Happy Halloween.


swimming with manatees. In early 2000, Greg and I drove down from our home in Tallahassee to Homosassa Springs State Park, where we paid our money, got in a boat, and were dropped off mid-river to the instructions "watch out for swimming snakes." Soon enough, not snakes but half-ton creatures approached us for a looksee and a scratch. After some friendly staredowns the manatees would swim over and allow you to scratch their bellies; mine would cross his flippers over his chest and roll in circles as I scratched him, like a playful kitten. At dinner that evening, Greg and I kept looking at each other and saying Wow. It was hard to find any other words.

stopping an illegal act.  I wish I could say more, as this recent experience is probably at the top of my intense list. My expectations, what was undone, what was said and left unsaid--all surprises stemming from an unplanned act on my part. I was left shaking. My children were witnesses.

boxing. Like I said: nothing like the real thing. Even if you've done poorly, you feel invincible, like bring it on. I miss it. I can do without the real risks, but I miss the danger.

simon fainting. Not long after Theo was diagnosed with type 1 diabetes, I had Simon in the bathroom for a haircut. He stood to save my back, and midsentence, fell forward and smashed into the doorframe. He ricocheted and slammed his head on the sink, then fell on the floor. He was out for a few seconds, and I was screaming. He had fainted from locked knees, that's all, but with diabetes on my mind and such a violent fall, it was an awful experience.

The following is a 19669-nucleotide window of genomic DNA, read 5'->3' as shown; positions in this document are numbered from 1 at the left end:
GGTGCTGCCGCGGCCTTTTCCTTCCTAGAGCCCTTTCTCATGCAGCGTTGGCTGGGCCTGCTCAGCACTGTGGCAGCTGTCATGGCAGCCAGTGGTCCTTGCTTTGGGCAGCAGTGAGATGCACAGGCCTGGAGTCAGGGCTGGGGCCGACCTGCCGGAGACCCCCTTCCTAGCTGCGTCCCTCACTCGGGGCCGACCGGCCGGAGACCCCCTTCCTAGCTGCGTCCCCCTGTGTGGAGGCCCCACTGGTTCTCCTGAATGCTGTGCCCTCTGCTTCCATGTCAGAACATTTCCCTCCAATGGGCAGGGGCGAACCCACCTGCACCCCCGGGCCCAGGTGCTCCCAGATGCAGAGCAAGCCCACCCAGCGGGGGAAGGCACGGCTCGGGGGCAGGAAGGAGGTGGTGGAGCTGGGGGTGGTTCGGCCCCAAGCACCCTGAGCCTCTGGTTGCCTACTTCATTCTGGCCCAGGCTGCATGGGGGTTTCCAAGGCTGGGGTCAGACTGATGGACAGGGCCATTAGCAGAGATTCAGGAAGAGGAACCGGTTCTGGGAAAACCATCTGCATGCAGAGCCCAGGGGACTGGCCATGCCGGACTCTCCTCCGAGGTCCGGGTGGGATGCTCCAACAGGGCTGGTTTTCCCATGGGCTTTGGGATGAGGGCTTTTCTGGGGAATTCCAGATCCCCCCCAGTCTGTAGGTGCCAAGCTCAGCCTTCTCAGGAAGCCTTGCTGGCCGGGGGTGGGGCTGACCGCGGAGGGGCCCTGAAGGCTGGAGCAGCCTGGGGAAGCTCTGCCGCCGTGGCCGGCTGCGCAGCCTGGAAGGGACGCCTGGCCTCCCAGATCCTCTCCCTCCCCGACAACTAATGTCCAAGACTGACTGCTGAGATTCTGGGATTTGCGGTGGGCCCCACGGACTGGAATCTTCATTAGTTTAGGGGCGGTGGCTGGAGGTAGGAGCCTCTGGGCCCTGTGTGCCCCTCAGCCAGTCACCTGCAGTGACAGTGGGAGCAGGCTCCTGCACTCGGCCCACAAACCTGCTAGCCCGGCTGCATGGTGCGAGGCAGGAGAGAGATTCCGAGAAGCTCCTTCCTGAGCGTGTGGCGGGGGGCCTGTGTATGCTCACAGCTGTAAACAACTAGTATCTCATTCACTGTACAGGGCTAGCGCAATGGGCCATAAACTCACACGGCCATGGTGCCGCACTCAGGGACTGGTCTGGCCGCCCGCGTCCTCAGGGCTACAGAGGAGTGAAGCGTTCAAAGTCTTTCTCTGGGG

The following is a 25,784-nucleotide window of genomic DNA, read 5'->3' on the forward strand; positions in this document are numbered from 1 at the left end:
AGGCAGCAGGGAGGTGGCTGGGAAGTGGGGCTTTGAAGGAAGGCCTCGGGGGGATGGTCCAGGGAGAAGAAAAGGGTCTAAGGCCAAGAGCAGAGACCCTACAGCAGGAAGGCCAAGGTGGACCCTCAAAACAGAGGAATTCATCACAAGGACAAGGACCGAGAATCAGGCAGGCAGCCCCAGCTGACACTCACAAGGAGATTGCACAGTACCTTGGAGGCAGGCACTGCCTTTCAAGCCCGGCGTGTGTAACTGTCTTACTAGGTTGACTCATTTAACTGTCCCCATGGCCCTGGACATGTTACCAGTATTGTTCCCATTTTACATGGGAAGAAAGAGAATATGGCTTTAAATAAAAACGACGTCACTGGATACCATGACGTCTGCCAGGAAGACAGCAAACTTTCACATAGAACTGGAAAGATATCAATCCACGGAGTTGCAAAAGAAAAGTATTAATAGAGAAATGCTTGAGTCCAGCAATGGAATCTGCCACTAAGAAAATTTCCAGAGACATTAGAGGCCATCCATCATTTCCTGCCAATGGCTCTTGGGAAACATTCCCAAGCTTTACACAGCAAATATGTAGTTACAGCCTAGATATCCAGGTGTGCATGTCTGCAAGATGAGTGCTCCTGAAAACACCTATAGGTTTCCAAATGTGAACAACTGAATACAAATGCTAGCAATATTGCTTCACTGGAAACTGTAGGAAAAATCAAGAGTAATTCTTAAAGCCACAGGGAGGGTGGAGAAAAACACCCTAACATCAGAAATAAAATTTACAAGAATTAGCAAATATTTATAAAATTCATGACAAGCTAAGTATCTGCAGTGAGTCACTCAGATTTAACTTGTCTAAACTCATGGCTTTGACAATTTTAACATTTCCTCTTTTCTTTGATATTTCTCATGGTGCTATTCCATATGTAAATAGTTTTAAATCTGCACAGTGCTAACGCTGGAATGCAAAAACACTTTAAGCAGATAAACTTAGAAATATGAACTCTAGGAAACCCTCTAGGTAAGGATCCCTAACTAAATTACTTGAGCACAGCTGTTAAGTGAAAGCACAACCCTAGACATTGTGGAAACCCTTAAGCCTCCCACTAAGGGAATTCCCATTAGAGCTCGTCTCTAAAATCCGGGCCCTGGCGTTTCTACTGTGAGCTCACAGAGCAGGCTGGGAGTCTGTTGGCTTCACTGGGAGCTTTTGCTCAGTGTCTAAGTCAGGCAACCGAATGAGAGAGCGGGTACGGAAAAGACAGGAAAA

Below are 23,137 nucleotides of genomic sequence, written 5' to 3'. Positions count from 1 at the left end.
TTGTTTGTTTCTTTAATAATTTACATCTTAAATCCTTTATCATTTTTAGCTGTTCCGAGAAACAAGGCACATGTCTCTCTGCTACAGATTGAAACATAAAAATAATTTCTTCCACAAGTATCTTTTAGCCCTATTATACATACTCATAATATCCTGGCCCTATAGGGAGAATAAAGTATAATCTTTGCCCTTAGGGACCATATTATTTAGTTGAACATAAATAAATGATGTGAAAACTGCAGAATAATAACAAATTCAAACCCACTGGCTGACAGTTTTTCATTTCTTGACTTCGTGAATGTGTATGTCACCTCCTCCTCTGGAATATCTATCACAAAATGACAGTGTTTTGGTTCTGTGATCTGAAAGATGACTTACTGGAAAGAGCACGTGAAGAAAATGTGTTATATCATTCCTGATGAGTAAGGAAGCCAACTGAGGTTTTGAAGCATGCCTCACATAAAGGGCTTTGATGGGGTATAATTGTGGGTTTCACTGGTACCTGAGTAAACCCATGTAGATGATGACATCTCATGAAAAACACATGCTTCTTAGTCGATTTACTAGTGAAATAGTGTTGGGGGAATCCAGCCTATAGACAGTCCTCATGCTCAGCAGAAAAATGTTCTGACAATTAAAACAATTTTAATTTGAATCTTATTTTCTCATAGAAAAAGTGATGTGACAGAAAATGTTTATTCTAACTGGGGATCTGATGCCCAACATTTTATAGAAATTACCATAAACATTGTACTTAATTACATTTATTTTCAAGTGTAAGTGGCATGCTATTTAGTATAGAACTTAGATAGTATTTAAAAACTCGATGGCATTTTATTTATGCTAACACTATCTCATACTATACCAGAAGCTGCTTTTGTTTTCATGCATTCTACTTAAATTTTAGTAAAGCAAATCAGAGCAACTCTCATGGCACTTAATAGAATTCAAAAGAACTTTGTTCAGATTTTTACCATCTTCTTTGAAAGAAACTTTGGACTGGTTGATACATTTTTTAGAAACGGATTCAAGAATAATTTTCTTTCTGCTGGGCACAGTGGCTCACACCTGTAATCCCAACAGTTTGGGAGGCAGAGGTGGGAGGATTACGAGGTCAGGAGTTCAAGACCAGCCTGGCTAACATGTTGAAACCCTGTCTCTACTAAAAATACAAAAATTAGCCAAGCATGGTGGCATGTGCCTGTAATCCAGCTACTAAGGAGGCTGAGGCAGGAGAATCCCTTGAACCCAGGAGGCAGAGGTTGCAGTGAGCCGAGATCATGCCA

mugging. Two times in my life I've stared down a potential real danger, one involving a knife held to my face, and each time my instincts told me to do something contrary to what any book might say. This worked; mostly, I just stayed and faced it. I could read the people each time, in the moment, and I knew that if I acted a certain way, they wouldn't follow through. I wouldn't recommend this type of response--i.e., you should go running if someone has a knife and you have a clear path--but I trust my sixth sense. I hope it's always there for me.

shelters. Working in a homeless shelter provided many moments of chaotic intensity, but my memory now zooms in on a time in a teen shelter that I've written about before (but can't find; yeesh). I was teaching a theatre class to at-risk girls, a three-day affair. The first day was spent slowly reeling in the outliers; the second having right at it, with an intense exploration of racism; the third, a meditation on the theme of forgiveness. The exercises traveled to a level beyond anything I had planned, and I the other adults who were my observer/students were blown away by what was created in that room. One girl had told me on the first day that she was "bad." Her tone meant to imply irretrievably so, that she was beyond help. But by day 3, she had become an active catalyst for the transformative art happening among us, and I could see her changing, even in that short period of time. Let me add here that I was young in my theatre teaching, not yet a parent myself, and I had not developed even the slight touch of nurturing instincts that I have now (yes, you should read that as I only have even the slightest touch now, after 13 years and two children). But I knew I had to speak to her. At the closing ceremony, I was told to stand before each of my participants and give them a special pin. I stood in front of this girl, and the tears fell. "You're not bad, Gina," I told her, and she looked at me and said, "I know that now."






He is not here